Farm Pride win brings ACCC egg cartel case to a sticky end
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The competition regulator has egg on its face after losing an alleged cartel case against ovum producer Farm Pride Foods.
The Australian Competition and Consumer Commission started proceedings against Farm Pride, another company, industry body the Australian Egg Corporation (AEC) and three individuals in May 2014, claiming they were trying to induce farmers to cull hens to reduce egg supply.
The ACCC alleged that from November 2010 the AEC encouraged its 100 to 150 members to cut egg numbers in order to avoid oversupply — a move it claimed the companies and individuals were involved in.
It also alleged that in February 2012, the AEC held an ‘Egg Oversupply Crisis Meeting’ attended by egg producers in Sydney, where it allegedly sought a co-ordinated approach by egg producers to reduce the supply of eggs.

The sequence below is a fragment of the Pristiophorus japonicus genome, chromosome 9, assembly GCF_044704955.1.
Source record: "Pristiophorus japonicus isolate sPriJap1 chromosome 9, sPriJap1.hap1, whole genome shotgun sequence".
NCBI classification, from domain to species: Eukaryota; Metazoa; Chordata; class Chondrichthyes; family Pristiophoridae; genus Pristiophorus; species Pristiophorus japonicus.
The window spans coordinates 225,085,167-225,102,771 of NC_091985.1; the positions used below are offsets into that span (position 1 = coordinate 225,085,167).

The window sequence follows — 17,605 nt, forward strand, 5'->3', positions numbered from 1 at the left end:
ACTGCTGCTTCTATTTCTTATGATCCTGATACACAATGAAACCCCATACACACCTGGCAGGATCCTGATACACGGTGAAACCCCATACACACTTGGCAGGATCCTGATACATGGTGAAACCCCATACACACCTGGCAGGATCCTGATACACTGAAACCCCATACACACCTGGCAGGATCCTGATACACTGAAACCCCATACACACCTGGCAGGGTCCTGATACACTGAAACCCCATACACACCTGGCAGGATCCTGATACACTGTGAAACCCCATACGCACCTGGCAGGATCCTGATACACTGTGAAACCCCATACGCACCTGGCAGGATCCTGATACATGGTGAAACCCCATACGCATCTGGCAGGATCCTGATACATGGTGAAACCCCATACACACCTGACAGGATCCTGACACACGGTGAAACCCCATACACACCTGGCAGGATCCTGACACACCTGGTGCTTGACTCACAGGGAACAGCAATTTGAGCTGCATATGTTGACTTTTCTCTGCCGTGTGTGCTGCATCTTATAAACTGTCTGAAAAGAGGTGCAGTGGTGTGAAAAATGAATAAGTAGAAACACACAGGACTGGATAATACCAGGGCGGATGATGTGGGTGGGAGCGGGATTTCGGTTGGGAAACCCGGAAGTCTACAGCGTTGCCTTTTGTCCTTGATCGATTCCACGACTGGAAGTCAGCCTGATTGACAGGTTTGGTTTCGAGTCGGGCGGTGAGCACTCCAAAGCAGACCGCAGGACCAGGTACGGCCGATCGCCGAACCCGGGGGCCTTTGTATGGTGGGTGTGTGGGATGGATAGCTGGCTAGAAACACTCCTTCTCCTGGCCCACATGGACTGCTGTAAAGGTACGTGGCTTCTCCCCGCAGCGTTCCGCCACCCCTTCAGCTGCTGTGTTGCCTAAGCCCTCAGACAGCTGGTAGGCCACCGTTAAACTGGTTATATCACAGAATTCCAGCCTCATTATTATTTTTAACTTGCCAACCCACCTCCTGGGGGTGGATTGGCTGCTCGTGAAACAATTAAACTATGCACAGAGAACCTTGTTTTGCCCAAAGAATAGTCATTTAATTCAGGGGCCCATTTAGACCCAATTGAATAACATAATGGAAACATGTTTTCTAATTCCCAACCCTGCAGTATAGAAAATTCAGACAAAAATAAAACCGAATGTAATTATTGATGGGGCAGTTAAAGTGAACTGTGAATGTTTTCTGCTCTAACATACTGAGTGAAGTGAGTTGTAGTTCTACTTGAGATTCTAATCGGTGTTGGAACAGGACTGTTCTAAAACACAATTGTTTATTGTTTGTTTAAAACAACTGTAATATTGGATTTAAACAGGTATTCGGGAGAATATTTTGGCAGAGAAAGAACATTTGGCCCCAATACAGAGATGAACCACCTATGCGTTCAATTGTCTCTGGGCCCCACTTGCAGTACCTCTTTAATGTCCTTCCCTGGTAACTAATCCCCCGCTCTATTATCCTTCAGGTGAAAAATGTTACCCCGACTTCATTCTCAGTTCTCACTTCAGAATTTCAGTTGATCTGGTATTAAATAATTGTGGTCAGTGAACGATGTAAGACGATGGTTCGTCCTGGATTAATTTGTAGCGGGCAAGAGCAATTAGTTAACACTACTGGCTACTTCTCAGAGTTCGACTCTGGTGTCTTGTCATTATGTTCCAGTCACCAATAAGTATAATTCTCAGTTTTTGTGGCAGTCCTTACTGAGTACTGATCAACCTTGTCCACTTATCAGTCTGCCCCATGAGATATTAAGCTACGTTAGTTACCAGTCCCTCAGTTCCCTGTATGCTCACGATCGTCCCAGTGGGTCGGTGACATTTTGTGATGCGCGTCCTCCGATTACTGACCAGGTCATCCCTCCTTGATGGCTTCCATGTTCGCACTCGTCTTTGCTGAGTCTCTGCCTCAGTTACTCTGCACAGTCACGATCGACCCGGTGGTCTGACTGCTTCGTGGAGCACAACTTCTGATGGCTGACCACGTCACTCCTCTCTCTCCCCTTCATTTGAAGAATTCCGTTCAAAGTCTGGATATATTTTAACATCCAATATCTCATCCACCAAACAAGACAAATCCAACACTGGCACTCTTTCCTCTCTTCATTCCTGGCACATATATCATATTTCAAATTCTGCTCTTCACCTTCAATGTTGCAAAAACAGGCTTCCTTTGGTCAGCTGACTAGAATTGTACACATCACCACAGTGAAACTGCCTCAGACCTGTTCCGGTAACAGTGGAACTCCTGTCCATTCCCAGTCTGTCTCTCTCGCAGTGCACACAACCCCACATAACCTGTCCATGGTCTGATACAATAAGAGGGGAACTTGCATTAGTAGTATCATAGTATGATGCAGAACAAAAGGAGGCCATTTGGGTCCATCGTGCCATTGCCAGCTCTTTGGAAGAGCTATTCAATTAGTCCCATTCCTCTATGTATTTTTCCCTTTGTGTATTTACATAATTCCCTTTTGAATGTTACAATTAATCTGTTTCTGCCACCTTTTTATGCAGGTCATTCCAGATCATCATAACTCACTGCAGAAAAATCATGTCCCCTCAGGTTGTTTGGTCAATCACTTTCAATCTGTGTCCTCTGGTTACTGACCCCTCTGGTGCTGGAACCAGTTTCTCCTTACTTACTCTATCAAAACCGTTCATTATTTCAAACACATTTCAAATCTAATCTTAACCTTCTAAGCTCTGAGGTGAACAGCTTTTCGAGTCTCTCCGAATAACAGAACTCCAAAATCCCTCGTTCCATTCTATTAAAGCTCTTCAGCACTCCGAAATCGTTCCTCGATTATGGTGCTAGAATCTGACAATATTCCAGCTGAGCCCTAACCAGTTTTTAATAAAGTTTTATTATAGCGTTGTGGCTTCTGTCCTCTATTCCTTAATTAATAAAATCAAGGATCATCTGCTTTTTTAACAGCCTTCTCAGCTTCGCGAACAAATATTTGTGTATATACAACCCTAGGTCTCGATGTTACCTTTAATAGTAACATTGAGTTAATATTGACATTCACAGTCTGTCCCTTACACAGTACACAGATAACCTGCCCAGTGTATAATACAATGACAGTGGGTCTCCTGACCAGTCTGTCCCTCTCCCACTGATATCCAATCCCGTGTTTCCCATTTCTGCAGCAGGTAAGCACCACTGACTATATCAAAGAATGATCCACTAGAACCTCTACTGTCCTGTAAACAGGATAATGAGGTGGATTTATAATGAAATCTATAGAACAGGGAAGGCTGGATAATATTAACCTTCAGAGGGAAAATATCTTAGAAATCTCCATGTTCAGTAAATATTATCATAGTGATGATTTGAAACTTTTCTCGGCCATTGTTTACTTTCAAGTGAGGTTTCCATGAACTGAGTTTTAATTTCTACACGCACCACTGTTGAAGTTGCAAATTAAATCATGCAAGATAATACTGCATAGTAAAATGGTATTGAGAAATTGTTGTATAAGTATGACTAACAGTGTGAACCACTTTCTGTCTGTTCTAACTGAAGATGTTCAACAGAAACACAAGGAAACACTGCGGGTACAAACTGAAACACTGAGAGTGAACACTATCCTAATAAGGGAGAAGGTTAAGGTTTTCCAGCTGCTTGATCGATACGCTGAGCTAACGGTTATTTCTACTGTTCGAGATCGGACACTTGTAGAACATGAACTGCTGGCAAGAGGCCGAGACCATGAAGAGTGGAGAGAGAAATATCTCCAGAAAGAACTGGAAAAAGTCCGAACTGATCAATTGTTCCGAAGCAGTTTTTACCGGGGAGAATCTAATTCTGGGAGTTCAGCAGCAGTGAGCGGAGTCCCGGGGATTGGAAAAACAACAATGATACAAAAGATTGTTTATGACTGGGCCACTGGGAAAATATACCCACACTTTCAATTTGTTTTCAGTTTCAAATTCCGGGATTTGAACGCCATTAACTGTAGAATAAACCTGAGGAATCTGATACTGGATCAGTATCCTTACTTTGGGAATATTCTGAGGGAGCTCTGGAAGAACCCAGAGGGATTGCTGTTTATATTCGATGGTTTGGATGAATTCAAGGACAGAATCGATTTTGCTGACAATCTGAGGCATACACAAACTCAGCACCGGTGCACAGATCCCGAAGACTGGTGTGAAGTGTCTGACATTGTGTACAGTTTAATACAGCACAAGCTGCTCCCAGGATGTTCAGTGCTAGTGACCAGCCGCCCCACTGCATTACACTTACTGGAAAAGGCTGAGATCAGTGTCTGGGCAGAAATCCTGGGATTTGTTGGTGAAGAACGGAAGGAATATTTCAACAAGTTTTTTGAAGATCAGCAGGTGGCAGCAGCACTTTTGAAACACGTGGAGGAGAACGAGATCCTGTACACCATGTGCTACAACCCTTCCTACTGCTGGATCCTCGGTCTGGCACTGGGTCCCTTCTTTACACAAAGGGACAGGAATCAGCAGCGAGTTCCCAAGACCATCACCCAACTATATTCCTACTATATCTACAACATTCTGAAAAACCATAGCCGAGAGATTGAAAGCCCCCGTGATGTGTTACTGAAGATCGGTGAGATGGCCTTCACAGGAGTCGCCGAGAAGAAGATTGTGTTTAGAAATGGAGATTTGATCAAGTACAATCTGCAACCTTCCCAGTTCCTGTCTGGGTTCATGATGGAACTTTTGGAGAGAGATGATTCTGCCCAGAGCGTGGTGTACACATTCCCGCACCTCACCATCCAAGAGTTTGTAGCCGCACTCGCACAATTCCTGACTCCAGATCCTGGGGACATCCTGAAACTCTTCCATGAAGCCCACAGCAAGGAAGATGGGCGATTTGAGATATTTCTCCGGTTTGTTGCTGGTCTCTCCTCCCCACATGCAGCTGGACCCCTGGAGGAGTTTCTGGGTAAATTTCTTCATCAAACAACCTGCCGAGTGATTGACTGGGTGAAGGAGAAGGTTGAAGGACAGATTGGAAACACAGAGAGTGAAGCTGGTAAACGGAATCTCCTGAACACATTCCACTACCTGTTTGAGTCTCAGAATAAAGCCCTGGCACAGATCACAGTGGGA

The Federal Court ruled in favour of Farm Pride (ASX:FRM) in February 2016, and today (September 26) ruled against an appeal by the ACCC — and ordered it to pay costs.
Farm Pride, which has been contacted for comment, has always denied the allegations.
After the court found in its favour, Farm Pride’s share price surged to a peak of $2.60. It’s since fallen back to $1.04.
Farm pride took a hit in February after announcing an oversupply of eggs, even though it still made a half-year profit.
Full year accounts showed a $8.48 million profit, up 4.3 per cent from last year, and a jump in cash holdings from $3.4 million to $8 million.